This is one of the most famous Liberty-style buildings in Trieste. Here as well as in his other buildings in Trieste, Fabiani followed the rational style of his master Otto Wagner. The Liberty style is visible on the upper two floors where there is a beautiful leaf cascade ornamentation, whereas rationality is expressed in the organisation of the building. The lower part, dedicated to business, has space arrangement and large windows characteristic of department stores. On the storey with the veranda operated Restaurant Goldberger, a kosher café-restaurant for observant Jews. The floral ornamentation of the upper floors is said to have been imposed on Fabiani to beautify the building which, otherwise, would have looked too avant-garde. Fabiani had originally only designed the grating that adorns the floors below. There are elegant balconies in front of the windows.

This walk brought us back to Piazza Unità d’Italia. Sensible budget travel practice recommends against patronizing sidewalk cafes on the main square, but on a day like this with a view like this, who cares? I was thirsty for Negroni, Diana for gin and tonic, and while the Caffè degli Specchi may be on the pricey side, each drink came with a small meal of peanuts and snacks.

And their sweets …

 … incredible.

Caffè degli Specchi has always been considered Trieste’s front parlour. Traders, intellectuals, army officers, all met here, also because it was the venue of concerts directed by the young Franz Lehar.

This brings us to a near-comical effort to find a restaurant open (a) reasonably early after the standard afternoon break, which usually is a challenge in places like Italy, and (b) having found one with posted hours indicating it was open, for it actually to be ready for service.

Our objective was a buffet (or bufet), which in Trieste means a cross between a delicatessen and a full-service restaurant specializing in pork dishes and fare more Central European than what we consider Italian (actually Neapolitan and Sicilian).

After striking out twice at joints that were supposed to be operational but weren’t, I was in the middle of a rant, saw a big German beer sign, and was introduced to the Buffet Rudy Spaten.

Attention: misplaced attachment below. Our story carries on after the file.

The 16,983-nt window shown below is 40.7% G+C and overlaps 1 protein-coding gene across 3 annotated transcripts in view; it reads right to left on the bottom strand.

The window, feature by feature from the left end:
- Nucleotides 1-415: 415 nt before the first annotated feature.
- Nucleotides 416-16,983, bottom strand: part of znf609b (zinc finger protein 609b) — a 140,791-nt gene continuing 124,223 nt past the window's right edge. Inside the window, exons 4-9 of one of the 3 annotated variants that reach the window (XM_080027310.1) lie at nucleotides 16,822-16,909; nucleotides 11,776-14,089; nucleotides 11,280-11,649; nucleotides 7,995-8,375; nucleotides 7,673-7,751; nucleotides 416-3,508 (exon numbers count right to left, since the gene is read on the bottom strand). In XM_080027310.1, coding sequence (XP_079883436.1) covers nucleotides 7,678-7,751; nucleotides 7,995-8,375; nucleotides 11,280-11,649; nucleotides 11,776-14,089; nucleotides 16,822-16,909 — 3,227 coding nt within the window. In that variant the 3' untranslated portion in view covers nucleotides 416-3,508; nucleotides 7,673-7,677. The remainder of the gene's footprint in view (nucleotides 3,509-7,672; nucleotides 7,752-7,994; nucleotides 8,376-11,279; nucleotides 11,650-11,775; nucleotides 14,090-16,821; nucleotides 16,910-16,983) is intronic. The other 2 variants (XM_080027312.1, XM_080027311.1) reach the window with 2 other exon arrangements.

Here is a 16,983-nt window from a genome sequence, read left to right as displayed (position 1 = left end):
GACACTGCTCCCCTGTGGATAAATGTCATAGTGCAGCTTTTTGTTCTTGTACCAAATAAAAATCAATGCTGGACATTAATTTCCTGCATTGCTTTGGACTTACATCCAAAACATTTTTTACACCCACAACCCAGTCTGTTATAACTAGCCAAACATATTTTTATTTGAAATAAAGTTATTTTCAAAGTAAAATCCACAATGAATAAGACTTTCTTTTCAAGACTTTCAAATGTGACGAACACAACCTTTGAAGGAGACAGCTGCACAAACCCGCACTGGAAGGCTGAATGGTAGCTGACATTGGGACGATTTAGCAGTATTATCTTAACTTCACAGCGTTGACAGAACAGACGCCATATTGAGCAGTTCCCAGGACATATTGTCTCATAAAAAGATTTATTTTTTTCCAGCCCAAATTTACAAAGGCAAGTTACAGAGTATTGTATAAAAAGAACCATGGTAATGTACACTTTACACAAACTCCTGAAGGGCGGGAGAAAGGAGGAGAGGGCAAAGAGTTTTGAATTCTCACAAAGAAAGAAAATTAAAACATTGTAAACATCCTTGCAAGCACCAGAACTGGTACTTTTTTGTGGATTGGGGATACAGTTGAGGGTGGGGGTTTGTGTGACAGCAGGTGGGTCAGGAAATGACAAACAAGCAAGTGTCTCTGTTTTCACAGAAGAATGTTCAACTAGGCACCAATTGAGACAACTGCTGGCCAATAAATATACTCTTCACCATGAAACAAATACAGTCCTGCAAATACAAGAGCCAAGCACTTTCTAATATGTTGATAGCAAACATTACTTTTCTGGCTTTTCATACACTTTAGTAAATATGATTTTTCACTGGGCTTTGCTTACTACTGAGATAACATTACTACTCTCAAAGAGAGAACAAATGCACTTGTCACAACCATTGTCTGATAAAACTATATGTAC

While the remnants of Trieste’s Austro-Hungarian heritage can be seen throughout the city, Rudy’s is the quintessential haven of Bavaria culture, cuisine and of course beer – all straight from Munich to your table a few steps from the Mediterranean. A bit dark and cramped as any good beer hall should be, Rudy’s serves up a mouthwatering array of soups, dumplings, boiled meats, Bavarian specialities, and even a few Italian and Slovene dishes. Our favourite dishes include the Octoberfest Plate (with three kinds of wurst) and the tender sliced beef with rocket and Grana Padano cheese. Ordering a draught beer is not required, but should be.

Granted, the primary motif at Rudy is Bavarian, and fresh dark lager from Spaten a wonderful bonus, but we ordered dishes more typical of Trieste.

Local ham with horseradish.

Jota, or Trieste’s native bean, sauerkraut and pork stew.

Ljubljana/Slovene-style schnitzel, pounded pork stuffed with ham and cheese.

Beef goulash on a plate.

The meal was brilliant, and a fitting conclusion to our stay in Trieste, a city that isn’t letting go of me. As a review: 18 THINGS TO KNOW BEFORE YOU GO TO TRIESTE.

Or after you go.

Next, the 36-hour saga from Trieste to Zagreb to Munich to Charlotte to Louisville, and finally home.